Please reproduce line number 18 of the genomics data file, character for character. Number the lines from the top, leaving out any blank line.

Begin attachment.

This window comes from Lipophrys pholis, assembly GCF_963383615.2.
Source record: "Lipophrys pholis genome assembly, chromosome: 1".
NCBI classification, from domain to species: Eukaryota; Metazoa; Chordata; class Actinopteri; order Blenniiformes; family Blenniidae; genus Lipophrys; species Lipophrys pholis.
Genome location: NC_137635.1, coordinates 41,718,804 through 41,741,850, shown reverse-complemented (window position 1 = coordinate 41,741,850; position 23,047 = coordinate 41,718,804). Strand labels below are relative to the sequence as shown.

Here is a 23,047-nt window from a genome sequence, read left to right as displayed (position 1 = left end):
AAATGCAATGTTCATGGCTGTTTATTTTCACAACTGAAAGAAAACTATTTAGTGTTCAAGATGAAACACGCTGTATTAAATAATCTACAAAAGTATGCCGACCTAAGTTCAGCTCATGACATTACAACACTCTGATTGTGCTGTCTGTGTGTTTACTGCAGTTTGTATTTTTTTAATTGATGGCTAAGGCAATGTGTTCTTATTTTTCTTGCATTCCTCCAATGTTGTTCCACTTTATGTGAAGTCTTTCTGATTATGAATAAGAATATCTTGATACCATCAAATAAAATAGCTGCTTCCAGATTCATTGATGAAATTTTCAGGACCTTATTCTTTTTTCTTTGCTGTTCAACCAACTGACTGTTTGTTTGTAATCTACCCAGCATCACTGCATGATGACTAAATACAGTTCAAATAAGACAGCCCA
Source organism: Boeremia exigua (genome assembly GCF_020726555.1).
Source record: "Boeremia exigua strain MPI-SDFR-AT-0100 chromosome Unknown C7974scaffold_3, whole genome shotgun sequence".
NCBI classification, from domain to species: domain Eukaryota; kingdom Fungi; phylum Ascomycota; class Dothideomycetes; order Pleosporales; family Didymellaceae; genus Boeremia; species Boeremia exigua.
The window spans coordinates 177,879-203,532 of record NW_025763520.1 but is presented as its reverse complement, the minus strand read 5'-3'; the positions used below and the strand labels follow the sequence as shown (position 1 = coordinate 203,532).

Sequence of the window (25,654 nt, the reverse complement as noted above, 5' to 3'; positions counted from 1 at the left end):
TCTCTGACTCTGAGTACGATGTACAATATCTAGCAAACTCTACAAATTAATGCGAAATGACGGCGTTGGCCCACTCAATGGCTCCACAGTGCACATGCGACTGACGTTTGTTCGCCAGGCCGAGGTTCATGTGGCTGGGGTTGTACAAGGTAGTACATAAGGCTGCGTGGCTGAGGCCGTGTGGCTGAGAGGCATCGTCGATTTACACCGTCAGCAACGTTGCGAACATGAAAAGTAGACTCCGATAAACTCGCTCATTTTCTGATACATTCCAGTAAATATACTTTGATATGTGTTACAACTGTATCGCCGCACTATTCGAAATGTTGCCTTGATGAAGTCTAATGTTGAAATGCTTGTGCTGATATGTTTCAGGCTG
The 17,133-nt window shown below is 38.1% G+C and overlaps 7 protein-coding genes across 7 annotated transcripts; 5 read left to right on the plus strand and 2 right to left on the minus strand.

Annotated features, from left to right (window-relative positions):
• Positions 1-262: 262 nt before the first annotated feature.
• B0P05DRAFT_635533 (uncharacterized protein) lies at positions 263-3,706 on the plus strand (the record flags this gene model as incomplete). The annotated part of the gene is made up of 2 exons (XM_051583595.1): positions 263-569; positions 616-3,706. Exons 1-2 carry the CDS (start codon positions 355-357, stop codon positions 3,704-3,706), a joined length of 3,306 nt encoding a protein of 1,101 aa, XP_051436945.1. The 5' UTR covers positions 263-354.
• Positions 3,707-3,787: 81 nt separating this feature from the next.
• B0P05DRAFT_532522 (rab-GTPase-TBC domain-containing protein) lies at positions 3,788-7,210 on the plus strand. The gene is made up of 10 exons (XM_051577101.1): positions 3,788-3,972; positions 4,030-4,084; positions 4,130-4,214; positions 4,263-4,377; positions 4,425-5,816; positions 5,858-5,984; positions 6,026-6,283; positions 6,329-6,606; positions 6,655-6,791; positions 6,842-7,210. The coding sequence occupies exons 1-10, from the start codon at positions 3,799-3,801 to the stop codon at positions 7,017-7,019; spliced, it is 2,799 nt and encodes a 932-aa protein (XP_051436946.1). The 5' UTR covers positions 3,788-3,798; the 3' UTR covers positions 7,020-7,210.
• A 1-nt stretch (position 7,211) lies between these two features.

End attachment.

• B0P05DRAFT_532522 (rab-GTPase-TBC domain-containing protein) lies at positions 3,788-7,210 on the plus strand. The gene is made up of 10 exons (XM_051577101.1): positions 3,788-3,972; positions 4,030-4,084; positions 4,130-4,214; positions 4,263-4,377; positions 4,425-5,816; positions 5,858-5,984; positions 6,026-6,283; positions 6,329-6,606; positions 6,655-6,791; positions 6,842-7,210. The coding sequence occupies exons 1-10, from the start codon at positions 3,799-3,801 to the stop codon at positions 7,017-7,019; spliced, it is 2,799 nt and encodes a 932-aa protein (XP_051436946.1). The 5' UTR covers positions 3,788-3,798; the 3' UTR covers positions 7,020-7,210.